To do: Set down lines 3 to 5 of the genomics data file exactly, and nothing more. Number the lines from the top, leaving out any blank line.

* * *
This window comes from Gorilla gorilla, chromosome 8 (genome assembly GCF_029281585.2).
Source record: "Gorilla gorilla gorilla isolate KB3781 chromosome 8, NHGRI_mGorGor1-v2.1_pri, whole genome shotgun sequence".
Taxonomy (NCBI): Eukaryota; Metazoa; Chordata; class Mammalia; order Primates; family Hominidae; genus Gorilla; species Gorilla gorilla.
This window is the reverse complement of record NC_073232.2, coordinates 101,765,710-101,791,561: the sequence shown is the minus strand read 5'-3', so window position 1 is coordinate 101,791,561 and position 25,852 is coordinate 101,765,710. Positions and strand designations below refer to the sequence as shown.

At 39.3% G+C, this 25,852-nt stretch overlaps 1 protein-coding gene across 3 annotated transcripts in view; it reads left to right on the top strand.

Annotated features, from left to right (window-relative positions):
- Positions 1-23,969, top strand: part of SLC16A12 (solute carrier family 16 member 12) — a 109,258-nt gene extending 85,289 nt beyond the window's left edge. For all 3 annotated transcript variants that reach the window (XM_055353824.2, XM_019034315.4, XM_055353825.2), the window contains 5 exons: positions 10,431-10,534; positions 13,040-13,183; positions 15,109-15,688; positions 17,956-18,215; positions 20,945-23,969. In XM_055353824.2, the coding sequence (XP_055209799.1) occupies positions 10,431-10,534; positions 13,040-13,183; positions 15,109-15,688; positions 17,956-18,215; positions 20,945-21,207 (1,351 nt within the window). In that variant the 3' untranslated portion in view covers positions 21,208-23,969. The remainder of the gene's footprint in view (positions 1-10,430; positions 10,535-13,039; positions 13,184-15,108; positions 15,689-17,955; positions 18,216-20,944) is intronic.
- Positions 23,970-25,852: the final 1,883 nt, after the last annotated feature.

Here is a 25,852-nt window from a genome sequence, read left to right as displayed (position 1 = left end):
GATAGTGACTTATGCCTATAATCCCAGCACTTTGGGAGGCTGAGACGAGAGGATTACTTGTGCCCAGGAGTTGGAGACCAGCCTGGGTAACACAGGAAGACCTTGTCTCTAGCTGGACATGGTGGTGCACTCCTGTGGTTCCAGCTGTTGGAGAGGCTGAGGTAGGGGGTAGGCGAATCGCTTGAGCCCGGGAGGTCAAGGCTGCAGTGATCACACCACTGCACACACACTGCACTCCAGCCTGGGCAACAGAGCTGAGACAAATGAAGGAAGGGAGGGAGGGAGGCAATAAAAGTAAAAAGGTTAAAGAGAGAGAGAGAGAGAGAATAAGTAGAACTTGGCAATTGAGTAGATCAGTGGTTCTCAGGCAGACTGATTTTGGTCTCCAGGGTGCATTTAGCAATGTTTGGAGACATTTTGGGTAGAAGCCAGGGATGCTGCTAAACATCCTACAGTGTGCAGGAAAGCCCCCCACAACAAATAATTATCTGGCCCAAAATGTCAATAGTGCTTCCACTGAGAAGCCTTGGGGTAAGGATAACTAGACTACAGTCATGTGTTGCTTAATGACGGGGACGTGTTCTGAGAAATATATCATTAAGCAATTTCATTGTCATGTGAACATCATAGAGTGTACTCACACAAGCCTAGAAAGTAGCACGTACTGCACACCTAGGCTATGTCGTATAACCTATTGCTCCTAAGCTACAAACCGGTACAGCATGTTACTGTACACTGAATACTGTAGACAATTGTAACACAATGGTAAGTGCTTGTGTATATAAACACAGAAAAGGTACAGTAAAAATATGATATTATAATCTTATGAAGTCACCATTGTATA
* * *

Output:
Taxonomy (NCBI): Eukaryota; Metazoa; Chordata; class Mammalia; order Primates; family Hominidae; genus Gorilla; species Gorilla gorilla.
This window is the reverse complement of record NC_073232.2, coordinates 101,765,710-101,791,561: the sequence shown is the minus strand read 5'-3', so window position 1 is coordinate 101,791,561 and position 25,852 is coordinate 101,765,710. Positions and strand designations below refer to the sequence as shown.

At 39.3% G+C, this 25,852-nt stretch overlaps 1 protein-coding gene across 3 annotated transcripts in view; it reads left to right on the top strand.